How much writing can you get done in a day before your brain starts to melt? I’ve picked up a few tips over the years that might help…
Hello folks. We writers talk a lot about writing habits, writing every day or writing regularly. But let’s have a think about when to stop writing. Now, to be clear.
I don’t mean stopping altogether and jacking it in. I’m talking about how do you know when you’re done for the day? First drafts I could write all day and collapse in a heap. But I’ve discovered that my daily limit is about 2 hours. After that my poor little brain turns to soft fudge and it starts to leak out of my ears.
Either that or I’ve got an ear infection. Anyway, because my brain goes soft, the writing suffers. It’s just not as good as those first 2 hours. For edits, I find that it’s even more important to set myself limitations. Now I was really in the zone this morning, knocked out a little over a thousand words, which might not sound like much, but I’m editing and this was a whole new chunk that I was grafting on to the beginning of a chapter and it was my allotted task for that morning’s writing session.
I’ve left myself a note, you know, fix this by doing X, Y and Z… And I did it.
I was happy with it and I was so buoyed up that I just wanted to keep writing. But I stopped. Well, the truth is, I didn’t have much of a plan beyond my alotted task. I could have carried on, but I would have been blundering about with no idea what to do. And as I said, if this was a first draft I might have sat down and made some notes or maybe carried on writing blind. And that’s okay with the first draft, but when editing I like to stick to that plan. I’ve been through the book, I’ve made tons of notes, done my edit triage, figured out what needs fixing and I’m tackling those tasks one at a time. Have a look at some of my earlier videos on how I prepare for an edit in more detail. So for the next few days I’m focused on one particular character.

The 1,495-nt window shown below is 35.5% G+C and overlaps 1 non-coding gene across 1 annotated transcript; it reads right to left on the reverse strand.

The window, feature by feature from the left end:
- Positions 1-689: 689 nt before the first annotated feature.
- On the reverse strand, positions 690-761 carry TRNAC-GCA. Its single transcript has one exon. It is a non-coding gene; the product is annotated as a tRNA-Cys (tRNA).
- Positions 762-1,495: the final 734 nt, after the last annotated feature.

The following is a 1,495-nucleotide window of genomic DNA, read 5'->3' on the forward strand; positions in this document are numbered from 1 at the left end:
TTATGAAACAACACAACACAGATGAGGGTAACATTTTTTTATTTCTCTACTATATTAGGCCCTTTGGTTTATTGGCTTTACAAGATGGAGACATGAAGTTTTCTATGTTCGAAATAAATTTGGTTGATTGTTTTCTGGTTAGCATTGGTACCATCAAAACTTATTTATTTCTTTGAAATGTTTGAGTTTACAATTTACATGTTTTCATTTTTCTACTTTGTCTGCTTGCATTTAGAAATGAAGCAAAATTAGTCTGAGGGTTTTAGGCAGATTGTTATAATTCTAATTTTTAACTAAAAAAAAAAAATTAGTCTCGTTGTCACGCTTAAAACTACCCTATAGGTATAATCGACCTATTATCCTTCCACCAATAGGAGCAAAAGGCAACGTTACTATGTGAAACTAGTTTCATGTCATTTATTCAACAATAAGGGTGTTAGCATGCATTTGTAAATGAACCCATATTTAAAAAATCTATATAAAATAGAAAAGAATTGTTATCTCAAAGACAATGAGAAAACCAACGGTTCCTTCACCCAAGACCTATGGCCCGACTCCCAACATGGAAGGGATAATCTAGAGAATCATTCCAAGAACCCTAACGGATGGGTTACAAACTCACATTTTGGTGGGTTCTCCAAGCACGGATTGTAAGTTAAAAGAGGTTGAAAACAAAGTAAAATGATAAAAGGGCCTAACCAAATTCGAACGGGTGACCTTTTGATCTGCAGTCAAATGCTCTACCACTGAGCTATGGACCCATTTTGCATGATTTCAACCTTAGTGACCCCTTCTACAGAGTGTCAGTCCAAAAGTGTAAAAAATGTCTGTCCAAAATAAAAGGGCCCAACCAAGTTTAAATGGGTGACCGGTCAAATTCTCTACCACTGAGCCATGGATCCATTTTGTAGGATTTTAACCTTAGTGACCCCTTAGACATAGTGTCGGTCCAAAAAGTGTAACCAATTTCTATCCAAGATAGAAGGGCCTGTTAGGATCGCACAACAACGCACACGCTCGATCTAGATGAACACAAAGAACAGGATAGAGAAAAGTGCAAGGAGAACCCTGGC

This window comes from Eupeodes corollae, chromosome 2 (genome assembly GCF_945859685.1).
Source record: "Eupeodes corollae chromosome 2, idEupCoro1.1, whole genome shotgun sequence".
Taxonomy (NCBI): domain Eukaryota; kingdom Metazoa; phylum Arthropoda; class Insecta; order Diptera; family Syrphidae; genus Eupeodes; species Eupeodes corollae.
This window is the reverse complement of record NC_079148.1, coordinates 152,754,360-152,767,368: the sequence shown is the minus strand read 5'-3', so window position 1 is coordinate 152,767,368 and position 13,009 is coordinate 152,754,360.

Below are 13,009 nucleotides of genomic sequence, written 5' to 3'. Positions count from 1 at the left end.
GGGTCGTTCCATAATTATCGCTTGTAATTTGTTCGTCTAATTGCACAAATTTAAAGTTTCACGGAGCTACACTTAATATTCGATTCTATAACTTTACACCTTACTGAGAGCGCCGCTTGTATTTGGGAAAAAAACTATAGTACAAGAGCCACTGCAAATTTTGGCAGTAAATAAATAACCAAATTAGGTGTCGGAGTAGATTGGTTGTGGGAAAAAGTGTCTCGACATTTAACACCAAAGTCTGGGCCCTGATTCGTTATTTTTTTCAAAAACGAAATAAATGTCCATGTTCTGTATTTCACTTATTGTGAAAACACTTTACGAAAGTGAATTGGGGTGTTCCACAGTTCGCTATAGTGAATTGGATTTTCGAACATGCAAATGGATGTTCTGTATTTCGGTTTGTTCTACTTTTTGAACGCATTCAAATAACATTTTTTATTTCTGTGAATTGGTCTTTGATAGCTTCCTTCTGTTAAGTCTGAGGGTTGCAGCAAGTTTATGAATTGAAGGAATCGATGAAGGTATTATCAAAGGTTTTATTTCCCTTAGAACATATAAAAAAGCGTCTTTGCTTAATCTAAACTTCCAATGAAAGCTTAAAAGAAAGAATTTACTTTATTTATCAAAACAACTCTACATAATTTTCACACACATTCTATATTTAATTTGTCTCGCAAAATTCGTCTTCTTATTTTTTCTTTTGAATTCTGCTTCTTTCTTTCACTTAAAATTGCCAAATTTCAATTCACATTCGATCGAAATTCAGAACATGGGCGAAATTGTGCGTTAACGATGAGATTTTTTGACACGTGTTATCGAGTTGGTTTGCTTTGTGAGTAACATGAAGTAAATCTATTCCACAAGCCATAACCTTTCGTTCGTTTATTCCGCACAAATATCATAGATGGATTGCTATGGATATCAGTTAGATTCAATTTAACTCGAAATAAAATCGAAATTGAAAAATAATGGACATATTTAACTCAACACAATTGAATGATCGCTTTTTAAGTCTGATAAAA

After that I’ll switch to the next problem on the list because when editing, the temptation is to try and fix everything at once and then you end up making a right old mess, and there’s a chance you can do more harm than good. So when editing, make a plan and stick to it. One fix at a time. The other thing I do at the end of a edit session is make a few notes for tomorrow’s session. So here… Just 50 words.
I’ve told myself I need to change the POV in the next chapter, and I’ve reminded myself of the changes I’ve made and what consequences they will have. Better to do that when it’s fresh rather than tomorrow morning where I might sit at my desk — and it’s 7:30 in the morning, don’t forget — and wonder just what the blimmin’ heck I’m supposed to do. On weeks like this, it’s also important to set limitations because I’m working on two projects simultaneously. Not ideal. But it happens.
One is the next Woodville books edit. The other is the second draft of a screenplay. They are sufficiently different for me to separate them in my mind, but also having alotted time and tasks really helps, as does having a bit of time between them. I’m lucky enough to work from home. So it’s those between times that I get bits of housework done, which also gets me off my bottom.
Very important for a writer. So that’s just what works for me. Have you discovered your writing session limits yet? Pop something in the comments below. Of course, you might be like Chet Cunningham.
I was reading about this legend the other day, from the publication of his first book in 1968 to his passing in 2017 at the age of 88, Chester Cunningham had something like 350 books published. Westerns, adventure novels, military thrillers. He also cowrote the “Penetrator” books under the pseudonym Lionel Derrick. This is what sent me down this rabbit hole. I saw the covers on the Pulp Librarian Twitter feed, and they are extraordinary. Chet comes from that pulp tradition where a writer was expected to knock out a thrilling adventure weeks, if not days.
I think at one point he was doing one Western per month. Why the hell not? And here’s the thing. Chet never stopped. Here’s a quote from the FAQs on his website when asked about Writer’s Block, he says, “I came from a newspaper background. When the editor assigns you a story, you write it now. No ifs, buts, or I-don’t-feel-like-writing-today. I usually write from eight to 10 hours a day when I’m a roll on a book. Researching is another thing.”
And then he was asked about Writer’s Block. Do you ever get Writer’s block? He said, “I never use the term. I don’t believe it exists. Ever heard of a Carpenter not going to work because he has Carpenters Block?
If a writer can’t write it’s because he doesn’t really want to, he isn’t ready to get it on paper. Or he’s just plain lazy. There’s no such thing as writer’s block only writer-dumb-dumb-dumb.” Well, Chet, we may disagree on that, but I salute you. Me.
I’m going to have a cup of tea. Until the next time, folks. Happy writing.